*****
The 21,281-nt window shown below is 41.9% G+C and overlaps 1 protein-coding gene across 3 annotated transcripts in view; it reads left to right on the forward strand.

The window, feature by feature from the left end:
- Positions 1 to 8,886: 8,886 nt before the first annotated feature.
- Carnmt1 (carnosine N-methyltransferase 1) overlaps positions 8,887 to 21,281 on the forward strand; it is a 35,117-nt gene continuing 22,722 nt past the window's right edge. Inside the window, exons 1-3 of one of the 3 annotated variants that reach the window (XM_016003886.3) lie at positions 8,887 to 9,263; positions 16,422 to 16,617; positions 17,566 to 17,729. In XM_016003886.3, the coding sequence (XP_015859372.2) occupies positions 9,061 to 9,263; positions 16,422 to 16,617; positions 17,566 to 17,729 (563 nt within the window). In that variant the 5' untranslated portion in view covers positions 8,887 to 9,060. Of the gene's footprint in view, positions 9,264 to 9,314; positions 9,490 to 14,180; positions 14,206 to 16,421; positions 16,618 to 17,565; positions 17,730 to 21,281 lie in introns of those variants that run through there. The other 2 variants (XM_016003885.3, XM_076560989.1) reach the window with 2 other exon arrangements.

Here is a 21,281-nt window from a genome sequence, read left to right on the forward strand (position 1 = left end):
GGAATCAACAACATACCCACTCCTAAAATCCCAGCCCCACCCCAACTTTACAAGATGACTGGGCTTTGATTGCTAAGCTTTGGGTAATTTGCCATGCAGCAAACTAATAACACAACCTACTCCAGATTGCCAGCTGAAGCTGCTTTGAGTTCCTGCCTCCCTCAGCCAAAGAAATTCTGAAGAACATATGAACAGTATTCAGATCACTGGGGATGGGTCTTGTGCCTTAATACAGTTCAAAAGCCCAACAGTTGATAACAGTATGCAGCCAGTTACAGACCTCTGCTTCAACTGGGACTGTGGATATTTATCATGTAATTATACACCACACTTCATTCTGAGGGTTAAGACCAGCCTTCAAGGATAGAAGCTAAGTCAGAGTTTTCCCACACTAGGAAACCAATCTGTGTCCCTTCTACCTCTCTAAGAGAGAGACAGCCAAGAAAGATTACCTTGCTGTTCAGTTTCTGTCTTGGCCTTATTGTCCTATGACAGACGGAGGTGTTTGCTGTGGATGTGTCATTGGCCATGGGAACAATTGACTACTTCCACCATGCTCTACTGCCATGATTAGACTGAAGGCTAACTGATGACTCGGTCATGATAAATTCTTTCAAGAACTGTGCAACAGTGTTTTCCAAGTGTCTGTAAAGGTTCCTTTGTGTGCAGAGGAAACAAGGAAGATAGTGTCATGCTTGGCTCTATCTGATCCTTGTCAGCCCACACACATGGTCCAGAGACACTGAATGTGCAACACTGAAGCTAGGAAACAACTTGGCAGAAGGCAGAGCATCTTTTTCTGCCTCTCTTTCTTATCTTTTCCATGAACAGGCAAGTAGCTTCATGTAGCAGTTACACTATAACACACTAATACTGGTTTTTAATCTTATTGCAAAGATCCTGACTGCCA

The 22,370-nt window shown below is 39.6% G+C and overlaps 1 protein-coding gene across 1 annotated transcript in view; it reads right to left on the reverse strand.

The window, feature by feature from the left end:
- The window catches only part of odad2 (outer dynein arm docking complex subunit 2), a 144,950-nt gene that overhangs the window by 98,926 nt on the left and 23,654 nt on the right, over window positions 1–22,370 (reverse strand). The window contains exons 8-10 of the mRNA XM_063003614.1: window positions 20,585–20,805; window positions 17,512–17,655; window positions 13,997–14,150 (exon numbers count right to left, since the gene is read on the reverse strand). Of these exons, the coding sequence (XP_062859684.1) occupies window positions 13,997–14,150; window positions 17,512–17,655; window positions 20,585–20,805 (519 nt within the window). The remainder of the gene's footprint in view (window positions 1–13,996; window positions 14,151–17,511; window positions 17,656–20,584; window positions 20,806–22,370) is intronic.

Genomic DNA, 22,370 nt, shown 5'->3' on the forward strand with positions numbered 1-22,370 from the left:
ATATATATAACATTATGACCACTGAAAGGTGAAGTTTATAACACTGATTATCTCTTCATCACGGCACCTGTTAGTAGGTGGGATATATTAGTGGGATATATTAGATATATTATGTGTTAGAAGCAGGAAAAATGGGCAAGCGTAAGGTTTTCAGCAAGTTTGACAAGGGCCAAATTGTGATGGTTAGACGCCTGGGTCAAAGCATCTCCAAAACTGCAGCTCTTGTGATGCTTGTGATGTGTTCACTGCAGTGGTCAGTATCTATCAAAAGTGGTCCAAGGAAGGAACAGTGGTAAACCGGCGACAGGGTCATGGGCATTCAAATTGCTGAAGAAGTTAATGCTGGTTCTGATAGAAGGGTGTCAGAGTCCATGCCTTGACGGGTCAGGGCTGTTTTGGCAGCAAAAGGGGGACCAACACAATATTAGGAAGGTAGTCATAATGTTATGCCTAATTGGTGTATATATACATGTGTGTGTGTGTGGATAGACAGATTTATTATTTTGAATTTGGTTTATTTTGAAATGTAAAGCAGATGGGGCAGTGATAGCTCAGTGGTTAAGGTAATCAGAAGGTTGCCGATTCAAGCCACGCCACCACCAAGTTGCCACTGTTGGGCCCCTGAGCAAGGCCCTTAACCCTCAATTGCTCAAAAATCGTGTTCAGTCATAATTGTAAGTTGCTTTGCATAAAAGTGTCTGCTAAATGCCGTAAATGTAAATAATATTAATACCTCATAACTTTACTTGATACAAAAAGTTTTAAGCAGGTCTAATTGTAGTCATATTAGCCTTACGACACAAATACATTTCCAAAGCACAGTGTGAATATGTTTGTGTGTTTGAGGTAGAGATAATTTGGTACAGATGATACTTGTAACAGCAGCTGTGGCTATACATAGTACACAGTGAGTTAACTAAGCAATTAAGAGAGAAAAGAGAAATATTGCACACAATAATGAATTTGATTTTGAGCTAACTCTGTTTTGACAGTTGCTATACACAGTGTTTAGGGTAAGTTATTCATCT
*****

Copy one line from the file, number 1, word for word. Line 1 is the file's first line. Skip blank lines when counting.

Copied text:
The 21,281-nt window shown below is 41.9% G+C and overlaps 1 protein-coding gene across 3 annotated transcripts in view; it reads left to right on the forward strand.